June 11, 2006

A Very Close One

Dominic Armato
Well, we're finally back to our winning ways, though only just barely. Our challengers were absolutely fantastic, and I hope they'll come back for a rematch at some point. We nearly had our first tie, the margin of victory being two hundredths of a point, but we somehow managed to stumble through and just barely eke out a win. Frankly, given that we were deep in the weeds almost the entire evening (perhaps moreso than we've ever been), I'm amazed we managed to get anything out on the table. But thankfully, I'm blessed with super-sous extraordinaire, Kirsten, who I'm certain had no idea what she was getting into when we did the first Iron Chef Chicago five and a half years ago, and somehow still manages to put up with me.

Speaking of which, the day after Iron Chef always serves as a stark reminder that I made the right choice in not pursuing a culinary career. Yesterday, Kirsten and I put 84 dishes on the table. My feet ache, my legs are weak, my back is cramped and my head is aching and foggy. And then I remember that there are people who do this every day. I can barely get off the sofa, much less do it again. Though I will allow myself a little cooking this evening. The minimum order for Wagyu was one pound, and I only needed a half, so I have a nice little steak waiting for me in the fridge. Snake River Farms doesn't produce a pure Kobe-style Wagyu (they cross-breed them with Angus), but it's still a damn fine piece of beef, so I'm looking forward to it.

Now, with the judging behind us, the veil of secrecy has been lifted. Photos and a recipe or two will follow later (thanks to Lindsay... I was in no position to take the time for photos last night), but for now, here's the menu:

Sauteed Garlic Cloves, Three Flavors
Steaming Garlic Broth with Wagyu and Green Garlic
Roasted Garlic Raviolini with Egg Yolk Sauce and Crispy Pancetta
Fried Garlic-Crusted Halibut with Pickled Garlic-Miso Sauce
Pork Tenderloin with Ancho-Cherry Sauce, Garlic Confit and Green Garlic Salad
Roasted Garlic Creme Brulee with Strawberries and Balsamic Syrup

June 05, 2006

Garlic!

Dominic Armato
Five days from now, I will be dead tired, hopefully victorious, and without a doubt very, very stinky.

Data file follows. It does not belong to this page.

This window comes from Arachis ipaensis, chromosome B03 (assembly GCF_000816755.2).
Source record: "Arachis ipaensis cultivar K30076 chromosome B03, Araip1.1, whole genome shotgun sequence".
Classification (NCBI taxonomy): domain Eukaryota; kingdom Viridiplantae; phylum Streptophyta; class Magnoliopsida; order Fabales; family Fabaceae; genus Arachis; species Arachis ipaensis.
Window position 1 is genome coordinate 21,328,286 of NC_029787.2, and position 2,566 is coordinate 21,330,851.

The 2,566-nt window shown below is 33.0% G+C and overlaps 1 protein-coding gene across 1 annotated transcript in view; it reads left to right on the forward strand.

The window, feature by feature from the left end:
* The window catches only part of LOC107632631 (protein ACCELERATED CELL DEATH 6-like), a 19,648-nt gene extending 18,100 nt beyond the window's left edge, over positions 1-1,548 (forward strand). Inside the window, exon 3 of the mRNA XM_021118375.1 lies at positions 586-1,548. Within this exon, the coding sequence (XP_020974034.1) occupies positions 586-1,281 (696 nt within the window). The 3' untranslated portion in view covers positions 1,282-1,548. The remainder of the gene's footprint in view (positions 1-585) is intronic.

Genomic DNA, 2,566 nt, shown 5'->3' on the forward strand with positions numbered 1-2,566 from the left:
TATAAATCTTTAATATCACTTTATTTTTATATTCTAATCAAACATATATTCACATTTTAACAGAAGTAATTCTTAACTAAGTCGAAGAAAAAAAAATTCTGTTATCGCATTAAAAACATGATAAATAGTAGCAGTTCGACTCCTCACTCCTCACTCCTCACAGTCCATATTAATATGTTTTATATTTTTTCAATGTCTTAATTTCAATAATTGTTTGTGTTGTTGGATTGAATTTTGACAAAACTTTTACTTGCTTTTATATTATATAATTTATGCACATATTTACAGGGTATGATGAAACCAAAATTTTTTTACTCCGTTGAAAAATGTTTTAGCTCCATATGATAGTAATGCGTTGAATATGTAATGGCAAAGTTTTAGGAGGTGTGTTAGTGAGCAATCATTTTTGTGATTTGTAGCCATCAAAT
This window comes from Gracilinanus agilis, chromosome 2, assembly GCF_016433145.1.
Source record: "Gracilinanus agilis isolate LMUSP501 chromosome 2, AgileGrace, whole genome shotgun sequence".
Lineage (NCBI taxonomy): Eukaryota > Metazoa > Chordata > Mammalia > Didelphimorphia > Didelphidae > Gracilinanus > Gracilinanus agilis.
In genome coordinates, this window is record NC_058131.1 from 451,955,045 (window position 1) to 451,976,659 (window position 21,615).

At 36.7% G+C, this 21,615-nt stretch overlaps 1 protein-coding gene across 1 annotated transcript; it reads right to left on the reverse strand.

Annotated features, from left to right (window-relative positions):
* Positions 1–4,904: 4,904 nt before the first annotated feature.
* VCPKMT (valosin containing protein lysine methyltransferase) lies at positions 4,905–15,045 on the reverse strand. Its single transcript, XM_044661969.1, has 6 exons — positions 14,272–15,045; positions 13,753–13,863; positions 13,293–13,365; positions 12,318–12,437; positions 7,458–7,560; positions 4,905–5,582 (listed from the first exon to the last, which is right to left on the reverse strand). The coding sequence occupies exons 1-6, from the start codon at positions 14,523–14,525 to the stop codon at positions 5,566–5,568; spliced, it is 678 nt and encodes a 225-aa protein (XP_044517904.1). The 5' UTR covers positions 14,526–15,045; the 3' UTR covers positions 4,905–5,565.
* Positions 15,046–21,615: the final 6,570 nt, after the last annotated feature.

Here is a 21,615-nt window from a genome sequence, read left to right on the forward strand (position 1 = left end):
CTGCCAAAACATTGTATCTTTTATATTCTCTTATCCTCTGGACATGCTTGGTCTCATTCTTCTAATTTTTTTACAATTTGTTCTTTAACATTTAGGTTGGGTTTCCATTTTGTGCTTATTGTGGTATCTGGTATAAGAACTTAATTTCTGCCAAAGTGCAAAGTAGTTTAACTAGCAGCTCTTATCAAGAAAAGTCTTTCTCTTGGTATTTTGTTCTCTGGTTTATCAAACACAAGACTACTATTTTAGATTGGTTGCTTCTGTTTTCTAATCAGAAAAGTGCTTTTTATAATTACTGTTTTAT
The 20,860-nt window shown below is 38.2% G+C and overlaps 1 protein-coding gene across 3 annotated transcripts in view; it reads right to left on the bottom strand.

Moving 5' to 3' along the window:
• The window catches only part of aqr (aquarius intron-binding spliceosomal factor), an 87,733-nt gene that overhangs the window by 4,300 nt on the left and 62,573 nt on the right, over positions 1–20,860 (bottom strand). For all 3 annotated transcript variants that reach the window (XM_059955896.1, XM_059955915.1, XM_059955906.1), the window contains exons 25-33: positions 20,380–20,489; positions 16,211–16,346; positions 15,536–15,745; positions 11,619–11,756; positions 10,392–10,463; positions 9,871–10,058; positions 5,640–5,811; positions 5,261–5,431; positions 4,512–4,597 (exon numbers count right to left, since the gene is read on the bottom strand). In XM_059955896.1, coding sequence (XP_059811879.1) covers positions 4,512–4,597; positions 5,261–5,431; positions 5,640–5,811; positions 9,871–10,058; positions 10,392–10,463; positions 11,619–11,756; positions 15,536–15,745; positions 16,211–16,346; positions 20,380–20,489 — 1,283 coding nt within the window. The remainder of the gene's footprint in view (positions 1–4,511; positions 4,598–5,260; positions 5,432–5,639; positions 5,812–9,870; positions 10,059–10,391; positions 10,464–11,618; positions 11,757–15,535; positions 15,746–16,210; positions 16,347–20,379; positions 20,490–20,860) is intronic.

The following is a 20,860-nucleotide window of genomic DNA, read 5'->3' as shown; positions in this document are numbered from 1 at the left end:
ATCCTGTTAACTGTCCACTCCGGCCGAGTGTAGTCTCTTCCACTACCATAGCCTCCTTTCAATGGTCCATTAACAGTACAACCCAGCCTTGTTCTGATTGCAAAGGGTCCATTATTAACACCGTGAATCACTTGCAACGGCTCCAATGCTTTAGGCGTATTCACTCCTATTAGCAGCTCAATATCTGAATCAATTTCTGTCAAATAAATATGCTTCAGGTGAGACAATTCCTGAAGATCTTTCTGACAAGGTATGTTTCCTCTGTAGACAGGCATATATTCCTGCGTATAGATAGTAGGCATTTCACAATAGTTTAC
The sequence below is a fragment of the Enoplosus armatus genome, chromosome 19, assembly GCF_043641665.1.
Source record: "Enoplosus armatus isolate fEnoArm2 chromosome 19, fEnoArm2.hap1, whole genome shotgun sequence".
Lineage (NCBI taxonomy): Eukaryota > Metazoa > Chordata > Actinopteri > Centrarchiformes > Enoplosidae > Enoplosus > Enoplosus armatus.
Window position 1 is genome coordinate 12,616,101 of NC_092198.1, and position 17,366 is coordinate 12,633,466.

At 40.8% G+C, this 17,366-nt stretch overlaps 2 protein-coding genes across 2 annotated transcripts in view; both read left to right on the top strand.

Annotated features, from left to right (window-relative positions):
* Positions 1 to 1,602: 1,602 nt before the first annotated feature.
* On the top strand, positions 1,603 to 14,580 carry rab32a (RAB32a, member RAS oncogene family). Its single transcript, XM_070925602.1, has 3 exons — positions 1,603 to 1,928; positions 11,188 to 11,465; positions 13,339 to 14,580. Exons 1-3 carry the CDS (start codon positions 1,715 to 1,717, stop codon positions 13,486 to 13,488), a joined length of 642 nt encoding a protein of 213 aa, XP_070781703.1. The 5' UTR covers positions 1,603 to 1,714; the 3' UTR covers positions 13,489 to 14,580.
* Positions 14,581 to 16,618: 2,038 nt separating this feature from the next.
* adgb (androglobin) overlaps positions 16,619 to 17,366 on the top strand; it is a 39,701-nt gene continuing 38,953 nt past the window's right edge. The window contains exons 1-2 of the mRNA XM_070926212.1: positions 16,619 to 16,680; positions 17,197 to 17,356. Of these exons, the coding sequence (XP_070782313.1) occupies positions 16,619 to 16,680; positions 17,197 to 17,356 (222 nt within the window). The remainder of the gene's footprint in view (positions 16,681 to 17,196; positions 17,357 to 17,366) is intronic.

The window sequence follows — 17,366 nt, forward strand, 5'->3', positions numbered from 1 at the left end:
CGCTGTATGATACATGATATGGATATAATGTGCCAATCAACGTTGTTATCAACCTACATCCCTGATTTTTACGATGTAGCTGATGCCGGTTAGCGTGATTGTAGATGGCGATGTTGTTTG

The Iron Chef Chicago ingredient selection committee has seen fit to name a theme ingredient that is at or near the top of my personal wish list, and I couldn't be more thrilled. If I can't break my losing streak, it won't be for lack of a forgiving ingredient. This one is squarely in my wheelhouse. I understand, amusingly enough, that its selection was perhaps partially spurred by negative attack ads sent out by garlic's supporters:

What have cherries done to protect you from vampires? Nothing. Those who don't vote for garlic hate all life and can't wait for the undead to rule the night. Paid for by Concerned Citizens for Garlic.

Our menu is pretty much set. I've dreamed about a garlic Iron Chef before and I already had a few ideas stored up, so this is now the second consecutive IC for which I'm in the unusual position of being able to work on refining my ideas from the get go rather than spending most of the first few days brainstorming and narrowing selections. Sadly, much as I'd love to post the menu, it'll have to wait until after the event... don't want to ruin the judges' wow factor or provide intelligence to the challenger :-)

More to come...

June 04, 2006

Spanking the Pomegranate, and OT Travesty

Dominic Armato
The title may lead you to believe otherwise, but it's okay... this post is entirely work safe.

One of the things I love about Iron Chef is the team of sous chefs under duress saving time with cool little techniques. Most of them I've seen at one time or another, but I caught one tonight that was entirely new to me. Having sat down with pomegranates myself on a couple of occasions to try to remove seeds in an expedient manner while not totally destroying them, I was more than a little pleased to file this one away for future reference. One of the sous chefs had a pomegranate that he had halved, and was holding skin side up over a bowl. He then repeatedly spanked the rind of the fruit with the back of a heavy serving spoon, and piles of pomegranate seeds just dropped out. Fantastic.

There's a dramatic postscript to this Iron Chef report, but I'll provide a cut for those who do not wish to know the results of the Flay vs. Lee Battle Bacon:

Rant after the jump.

Continue reading "Spanking the Pomegranate, and OT Travesty" »

June 03, 2006

Southport Grocery & Cafe

Dominic Armato
We've already been over the cupcakes, and we could go over them seven or eight more times and it wouldn't be enough. They're really fantastic. But Southport Grocery & Cafe has more than cupcakes. It's also a small specialty grocery and a cafe with fairly extensive breakfast and lunch menus. We figured anyplace that can make cupcakes that good must have something going for them, so this afternoon we finally popped in to grab some lunch and check out the other offerings. The grocery is nice, but small. There are teas, oils, vinegars, chocolates, spices, etc. Stylish packaging seems to be a prerequisite, but the products themselves are solid. It isn't style over substance. Given the small selection, however, it's more suited to cute bottle impulse purchases than any kind of serious specialty food shopping. There is a small case of prepared foods that we didn't get a chance to try, but the offerings seem nice enough. And so, having eaten their phenomenal cupcakes, perused the nice (if limited) selection of specialty foods and case of prepared foods, we were looking forward to a tasty lunch.